British Naturalists’ Association
The National Body For Naturalists
Phenology is the study of seasonal changes in animals and plants e.g. the first and
last blooming dates of wild flowers, the first and last dates for migratory birds.
As we have entered a period of considerable climatic change, annual evidence of the progress or otherwise of our plant and animal life helps monitor that change. Global warming is a current event very much in the minds of scientists, economists, naturalists etc.
Comparisons and Changing Times
When we are looking at the effect of changing seasons on wildlife over a long period, it is important that we are comparing like with like. To make a proper comparison on historic records it is important to allow for the change in the calendar made in 1752. Up until then Britain had followed the Julian Calendar which had been in existence since the early years of Christianity in the Roman Empire. Pope Gregory XIII had implemented the Gregorian Calendar 170 years earlier for the Catholic Church and it had been adopted across most of Europe. When Britain took on the new Calendar there was a slippage of 11 days. Consequently some of our old weather 'love' is slightly out of synchrony.
For example, by traditions birds are said to choose their mates on 14 February, St. Valentine's Day. On the old calendar that was where 25 February is today, and yes blackbirds and some other residents start to sing, form pairs, and look for nest sites. However, 14th February can be a bit bleak for much ardour!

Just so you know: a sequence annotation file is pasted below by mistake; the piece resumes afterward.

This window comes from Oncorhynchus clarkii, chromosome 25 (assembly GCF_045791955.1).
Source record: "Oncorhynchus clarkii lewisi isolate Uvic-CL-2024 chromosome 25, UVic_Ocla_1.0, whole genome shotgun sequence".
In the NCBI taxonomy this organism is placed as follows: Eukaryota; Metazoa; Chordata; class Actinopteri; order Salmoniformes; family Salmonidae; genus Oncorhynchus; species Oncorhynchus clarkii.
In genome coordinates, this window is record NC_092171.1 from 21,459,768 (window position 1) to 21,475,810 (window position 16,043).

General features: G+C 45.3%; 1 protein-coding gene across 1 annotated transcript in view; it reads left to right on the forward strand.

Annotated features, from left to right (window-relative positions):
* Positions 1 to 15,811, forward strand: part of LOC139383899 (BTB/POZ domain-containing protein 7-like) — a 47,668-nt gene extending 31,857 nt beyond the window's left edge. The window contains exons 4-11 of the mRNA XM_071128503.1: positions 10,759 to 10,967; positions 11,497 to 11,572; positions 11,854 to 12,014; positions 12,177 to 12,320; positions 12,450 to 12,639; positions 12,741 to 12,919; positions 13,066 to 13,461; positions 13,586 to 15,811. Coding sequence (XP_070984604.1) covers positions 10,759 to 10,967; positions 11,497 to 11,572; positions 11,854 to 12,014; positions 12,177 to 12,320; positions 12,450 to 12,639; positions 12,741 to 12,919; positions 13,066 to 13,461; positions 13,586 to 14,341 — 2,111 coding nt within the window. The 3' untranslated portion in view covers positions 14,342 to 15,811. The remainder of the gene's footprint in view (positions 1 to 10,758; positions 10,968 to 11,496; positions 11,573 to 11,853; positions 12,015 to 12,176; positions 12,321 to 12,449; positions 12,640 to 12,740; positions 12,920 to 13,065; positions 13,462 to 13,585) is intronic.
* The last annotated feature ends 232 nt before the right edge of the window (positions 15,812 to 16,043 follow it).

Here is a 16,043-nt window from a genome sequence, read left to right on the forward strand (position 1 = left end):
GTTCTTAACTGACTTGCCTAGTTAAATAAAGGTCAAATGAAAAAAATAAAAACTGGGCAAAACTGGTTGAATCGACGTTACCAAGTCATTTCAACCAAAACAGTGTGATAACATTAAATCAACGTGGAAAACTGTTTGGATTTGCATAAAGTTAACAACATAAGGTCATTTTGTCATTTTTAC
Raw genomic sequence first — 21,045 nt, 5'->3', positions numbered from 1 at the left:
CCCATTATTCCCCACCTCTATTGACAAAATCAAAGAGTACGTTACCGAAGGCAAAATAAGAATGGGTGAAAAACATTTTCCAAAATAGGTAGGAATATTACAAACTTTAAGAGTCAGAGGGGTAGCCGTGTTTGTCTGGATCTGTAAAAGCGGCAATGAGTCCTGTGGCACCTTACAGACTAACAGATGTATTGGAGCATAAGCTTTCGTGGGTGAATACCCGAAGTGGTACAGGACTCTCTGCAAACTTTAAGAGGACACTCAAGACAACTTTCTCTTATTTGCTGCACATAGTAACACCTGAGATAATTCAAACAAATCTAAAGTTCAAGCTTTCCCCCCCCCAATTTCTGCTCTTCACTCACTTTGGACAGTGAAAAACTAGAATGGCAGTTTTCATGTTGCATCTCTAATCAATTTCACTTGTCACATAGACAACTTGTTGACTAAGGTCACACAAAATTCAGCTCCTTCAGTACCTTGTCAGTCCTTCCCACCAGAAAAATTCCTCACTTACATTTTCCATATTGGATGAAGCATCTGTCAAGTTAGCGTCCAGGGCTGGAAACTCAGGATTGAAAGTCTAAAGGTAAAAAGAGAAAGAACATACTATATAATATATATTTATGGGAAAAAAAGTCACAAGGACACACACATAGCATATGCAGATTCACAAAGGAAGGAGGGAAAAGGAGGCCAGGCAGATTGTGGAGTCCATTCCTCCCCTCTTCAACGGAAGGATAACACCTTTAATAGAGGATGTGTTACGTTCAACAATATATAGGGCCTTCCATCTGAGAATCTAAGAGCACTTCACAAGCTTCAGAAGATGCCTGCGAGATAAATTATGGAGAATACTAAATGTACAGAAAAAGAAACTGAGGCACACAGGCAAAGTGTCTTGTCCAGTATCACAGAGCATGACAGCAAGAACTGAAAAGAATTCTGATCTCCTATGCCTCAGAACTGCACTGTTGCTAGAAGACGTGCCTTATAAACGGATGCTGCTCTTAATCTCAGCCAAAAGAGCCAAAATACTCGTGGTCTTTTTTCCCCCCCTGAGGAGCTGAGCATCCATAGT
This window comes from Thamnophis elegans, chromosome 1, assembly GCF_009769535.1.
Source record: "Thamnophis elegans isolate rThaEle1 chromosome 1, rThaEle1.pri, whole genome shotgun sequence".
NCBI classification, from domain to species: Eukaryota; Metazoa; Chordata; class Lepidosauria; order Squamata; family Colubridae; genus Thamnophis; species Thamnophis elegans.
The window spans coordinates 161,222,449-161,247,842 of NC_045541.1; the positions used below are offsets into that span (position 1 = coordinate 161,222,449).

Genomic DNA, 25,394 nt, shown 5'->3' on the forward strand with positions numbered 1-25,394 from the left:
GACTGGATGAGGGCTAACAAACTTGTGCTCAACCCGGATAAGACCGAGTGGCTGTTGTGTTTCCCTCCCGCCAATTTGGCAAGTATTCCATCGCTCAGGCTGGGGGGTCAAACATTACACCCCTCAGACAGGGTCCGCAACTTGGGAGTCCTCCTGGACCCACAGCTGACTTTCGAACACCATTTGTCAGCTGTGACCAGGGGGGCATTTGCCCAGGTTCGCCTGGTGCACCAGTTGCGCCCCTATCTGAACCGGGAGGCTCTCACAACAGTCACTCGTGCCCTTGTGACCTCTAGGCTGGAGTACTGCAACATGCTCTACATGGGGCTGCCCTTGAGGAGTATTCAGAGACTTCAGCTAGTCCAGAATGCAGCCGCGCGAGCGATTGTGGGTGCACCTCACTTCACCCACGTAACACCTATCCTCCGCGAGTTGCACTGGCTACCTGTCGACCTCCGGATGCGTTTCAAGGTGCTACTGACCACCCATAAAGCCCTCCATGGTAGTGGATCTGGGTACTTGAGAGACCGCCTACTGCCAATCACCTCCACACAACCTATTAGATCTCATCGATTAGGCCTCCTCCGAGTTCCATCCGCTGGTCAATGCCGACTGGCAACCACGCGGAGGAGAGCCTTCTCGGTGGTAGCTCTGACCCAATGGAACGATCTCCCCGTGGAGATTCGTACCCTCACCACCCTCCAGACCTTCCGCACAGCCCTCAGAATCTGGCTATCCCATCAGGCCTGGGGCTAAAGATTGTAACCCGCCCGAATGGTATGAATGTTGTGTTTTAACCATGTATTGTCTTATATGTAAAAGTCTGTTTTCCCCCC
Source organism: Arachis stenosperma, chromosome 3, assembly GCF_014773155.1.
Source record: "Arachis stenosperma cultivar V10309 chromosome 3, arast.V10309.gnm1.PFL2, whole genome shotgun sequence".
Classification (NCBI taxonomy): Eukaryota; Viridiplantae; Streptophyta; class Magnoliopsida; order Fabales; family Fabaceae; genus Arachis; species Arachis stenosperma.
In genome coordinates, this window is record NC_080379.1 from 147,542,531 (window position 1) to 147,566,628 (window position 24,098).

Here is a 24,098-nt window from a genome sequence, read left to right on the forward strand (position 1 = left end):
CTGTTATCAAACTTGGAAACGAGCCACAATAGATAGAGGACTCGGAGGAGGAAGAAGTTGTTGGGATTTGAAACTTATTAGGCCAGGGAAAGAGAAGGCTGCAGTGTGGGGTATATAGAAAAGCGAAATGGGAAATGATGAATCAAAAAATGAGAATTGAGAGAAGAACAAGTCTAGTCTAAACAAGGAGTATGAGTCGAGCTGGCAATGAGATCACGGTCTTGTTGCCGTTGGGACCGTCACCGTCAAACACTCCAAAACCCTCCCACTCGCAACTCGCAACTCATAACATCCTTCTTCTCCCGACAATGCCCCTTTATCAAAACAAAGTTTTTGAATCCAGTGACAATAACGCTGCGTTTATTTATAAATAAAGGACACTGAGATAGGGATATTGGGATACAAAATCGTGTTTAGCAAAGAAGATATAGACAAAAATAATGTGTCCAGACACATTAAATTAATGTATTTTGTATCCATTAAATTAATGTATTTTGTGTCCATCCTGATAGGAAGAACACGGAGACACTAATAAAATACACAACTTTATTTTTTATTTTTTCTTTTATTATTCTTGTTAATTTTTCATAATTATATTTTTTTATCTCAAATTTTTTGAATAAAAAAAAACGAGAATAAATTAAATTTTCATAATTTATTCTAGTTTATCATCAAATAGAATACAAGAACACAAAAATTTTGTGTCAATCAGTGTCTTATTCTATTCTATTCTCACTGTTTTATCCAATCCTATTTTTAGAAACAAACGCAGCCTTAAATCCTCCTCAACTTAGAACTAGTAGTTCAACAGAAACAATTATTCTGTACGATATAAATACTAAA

May Day, the 1st May, was on the old calendar when May or hawthorn blossomed (on the earlier of the two British species). However, that event was shifted on to around the 12th May.
But, remember that is overlaid on the import detail of where you are. The warming of Britain with the changing seasons starts each year in the farthest south of Britain (the S.W. peninsular) and moves north up the country.
During the winter plants are resting, and only resume active growth when the daily mean temperature goes up past 6ºC. Only then can early Spring 'kick off'. For an average year over the 20th century in the extreme S.W. points of Cornwall and Ireland, that temperature was reached by 14th February. By March 1st most of Cornwall and South Devon and South Dorset, and the western counties of Ireland had reached it. By mid-
On top of this, is that large urban areas act as huge "storage radiators" for heat. In consequence London has very few frost nights compared to a similar latitude in adjacent Essex, and its Spring season also begins earlier.
Phenological report recording form -
Michael Wallis, The British Naturalists’ Association, BM 8129, London WC1N 3XX, UK
© The British Naturalists’ Association 2014